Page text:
To read more on the free, total, faithful and fruitful love as taught by the incredible Saint Pope John Paul II, read the Theology of the Body online here. For more Christopher West, go here. For discussion on the topic of TOB, you don't have to go anywhere though, the comment box is right below.
Si vis amari ama,
Why are the early church fathers important?
There are many reasons the early church fathers are important to our faith. If we as Catholics claim to be the church started 2000 years ago we should be able to tell the church back then was Catholic. We should be able to show non Catholics, we are the true church and one way is showing them what the early church believed. It should be understood that Baptism ,Confession, the Transubstantiation of the Eucharist, infant baptism, apostolic succession were all believed by the early church fathers. You can't get around the fact the early church was Catholic. When I talk to non Catholics I tend to use the same arguments early church fathers posed to the people of their time. Even if your not Catholic you might reading their writings interesting. I think Catholics and non Catholics can learn from their writings. A lot of the early church fathers wrote a lot about the Trinity. The trinity is something all Christians believe in. They also wrote on The resurrection of Jesus. These are examples of things all Christians believe in, and we can learn how the early church father's defended these truths. These wise and brilliant men have taught me a lot from their writings. Some of the early church fathers died defending their faith. They should inspire us to share our faith no matter what the cost.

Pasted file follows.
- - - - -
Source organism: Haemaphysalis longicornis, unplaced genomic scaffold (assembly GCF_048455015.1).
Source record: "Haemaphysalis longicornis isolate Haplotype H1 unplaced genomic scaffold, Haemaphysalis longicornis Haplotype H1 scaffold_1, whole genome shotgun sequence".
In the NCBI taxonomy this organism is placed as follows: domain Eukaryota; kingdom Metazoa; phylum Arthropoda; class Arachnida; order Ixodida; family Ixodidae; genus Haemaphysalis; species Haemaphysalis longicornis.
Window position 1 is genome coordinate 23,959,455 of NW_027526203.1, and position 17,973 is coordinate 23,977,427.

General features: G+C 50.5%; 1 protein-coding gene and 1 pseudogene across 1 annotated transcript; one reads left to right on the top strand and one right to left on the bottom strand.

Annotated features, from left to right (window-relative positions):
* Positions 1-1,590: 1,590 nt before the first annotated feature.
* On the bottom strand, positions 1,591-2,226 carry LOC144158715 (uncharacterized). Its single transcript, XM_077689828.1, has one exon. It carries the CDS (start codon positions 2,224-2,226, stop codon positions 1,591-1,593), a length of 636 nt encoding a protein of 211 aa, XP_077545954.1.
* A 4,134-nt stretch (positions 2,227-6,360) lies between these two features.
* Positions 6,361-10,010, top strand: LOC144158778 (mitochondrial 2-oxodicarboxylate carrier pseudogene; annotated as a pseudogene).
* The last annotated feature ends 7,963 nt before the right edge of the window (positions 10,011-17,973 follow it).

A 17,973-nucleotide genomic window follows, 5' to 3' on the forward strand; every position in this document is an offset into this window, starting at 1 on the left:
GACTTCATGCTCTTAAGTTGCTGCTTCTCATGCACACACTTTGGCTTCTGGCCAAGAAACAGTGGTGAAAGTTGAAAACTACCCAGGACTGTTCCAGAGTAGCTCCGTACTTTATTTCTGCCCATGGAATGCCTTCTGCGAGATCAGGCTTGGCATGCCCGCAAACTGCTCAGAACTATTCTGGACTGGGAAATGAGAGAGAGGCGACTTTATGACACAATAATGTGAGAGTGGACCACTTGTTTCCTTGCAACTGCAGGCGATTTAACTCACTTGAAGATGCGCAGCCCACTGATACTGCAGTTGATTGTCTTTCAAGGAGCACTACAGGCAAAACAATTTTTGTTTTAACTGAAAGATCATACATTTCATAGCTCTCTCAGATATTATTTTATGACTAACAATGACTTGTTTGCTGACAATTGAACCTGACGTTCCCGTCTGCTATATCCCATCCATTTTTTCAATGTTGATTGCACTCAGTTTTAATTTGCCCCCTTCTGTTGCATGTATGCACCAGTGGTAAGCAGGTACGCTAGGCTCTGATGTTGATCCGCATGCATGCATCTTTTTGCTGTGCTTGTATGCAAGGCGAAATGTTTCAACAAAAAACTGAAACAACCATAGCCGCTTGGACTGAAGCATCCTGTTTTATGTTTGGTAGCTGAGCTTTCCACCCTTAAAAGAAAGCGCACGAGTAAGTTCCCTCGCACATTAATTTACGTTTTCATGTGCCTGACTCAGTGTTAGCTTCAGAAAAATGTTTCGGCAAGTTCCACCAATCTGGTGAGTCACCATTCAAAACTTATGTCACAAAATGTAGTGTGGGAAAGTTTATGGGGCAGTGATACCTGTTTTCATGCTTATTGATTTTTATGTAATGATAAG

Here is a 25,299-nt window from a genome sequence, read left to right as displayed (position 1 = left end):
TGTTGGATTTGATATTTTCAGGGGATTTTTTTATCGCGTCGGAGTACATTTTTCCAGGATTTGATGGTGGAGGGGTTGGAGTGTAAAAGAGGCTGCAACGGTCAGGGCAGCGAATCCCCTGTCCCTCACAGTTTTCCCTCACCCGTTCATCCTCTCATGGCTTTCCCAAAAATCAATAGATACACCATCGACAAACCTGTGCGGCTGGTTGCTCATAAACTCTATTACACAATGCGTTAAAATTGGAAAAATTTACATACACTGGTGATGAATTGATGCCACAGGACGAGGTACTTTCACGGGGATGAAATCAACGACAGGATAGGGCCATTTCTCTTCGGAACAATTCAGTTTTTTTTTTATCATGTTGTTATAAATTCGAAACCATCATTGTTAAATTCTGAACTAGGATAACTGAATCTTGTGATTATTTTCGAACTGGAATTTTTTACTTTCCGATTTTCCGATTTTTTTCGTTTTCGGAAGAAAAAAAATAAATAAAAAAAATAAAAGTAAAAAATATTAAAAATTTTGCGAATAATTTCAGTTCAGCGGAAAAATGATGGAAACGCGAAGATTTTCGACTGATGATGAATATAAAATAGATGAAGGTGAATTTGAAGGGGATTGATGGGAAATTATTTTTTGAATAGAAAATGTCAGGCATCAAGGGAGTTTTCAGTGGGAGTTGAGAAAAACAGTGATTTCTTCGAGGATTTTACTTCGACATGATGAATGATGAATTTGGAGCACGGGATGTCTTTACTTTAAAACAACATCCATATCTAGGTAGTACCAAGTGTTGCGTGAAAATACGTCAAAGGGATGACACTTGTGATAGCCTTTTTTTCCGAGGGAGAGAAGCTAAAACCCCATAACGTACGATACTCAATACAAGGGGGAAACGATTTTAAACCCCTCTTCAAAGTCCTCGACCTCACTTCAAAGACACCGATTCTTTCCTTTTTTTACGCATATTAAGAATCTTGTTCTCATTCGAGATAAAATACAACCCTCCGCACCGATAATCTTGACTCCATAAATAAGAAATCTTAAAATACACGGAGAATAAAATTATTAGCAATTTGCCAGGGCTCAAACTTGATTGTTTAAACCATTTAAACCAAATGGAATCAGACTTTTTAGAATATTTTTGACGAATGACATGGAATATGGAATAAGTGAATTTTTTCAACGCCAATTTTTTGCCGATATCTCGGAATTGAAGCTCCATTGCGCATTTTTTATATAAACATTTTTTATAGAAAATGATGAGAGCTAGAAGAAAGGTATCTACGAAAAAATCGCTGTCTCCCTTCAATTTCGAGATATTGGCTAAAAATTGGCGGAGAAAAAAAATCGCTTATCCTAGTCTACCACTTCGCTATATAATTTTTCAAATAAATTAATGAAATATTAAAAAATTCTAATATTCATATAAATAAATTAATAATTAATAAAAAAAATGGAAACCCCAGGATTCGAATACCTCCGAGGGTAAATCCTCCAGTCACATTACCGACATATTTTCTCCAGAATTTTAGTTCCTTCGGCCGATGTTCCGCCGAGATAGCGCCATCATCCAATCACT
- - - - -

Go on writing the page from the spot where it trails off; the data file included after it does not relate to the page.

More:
Taken from Pat McNamara (https://www.youtube.com/channel/UCY3vNHWlo_xh4aN4k99eUhg)
Nowadays everyone has some sort of ejaculation. Sometimes is so ingrained that they might not even realize what they are saying at that moment. Unfortunately, today, many invoke some sort of curse spontaneously. This cursing is natural for some in the society we live in. As Catholics, and other fellow Christians, we are called to be the light to this world. A very helpful way to keep our focus on Christ is to constantly say ejaculations. Here is a list of some. You can pick which ones apply or appeal to you, you don’t have to do all of them. Most likely it will take some self-discipline, but once you get into the habit it will be very beneficial.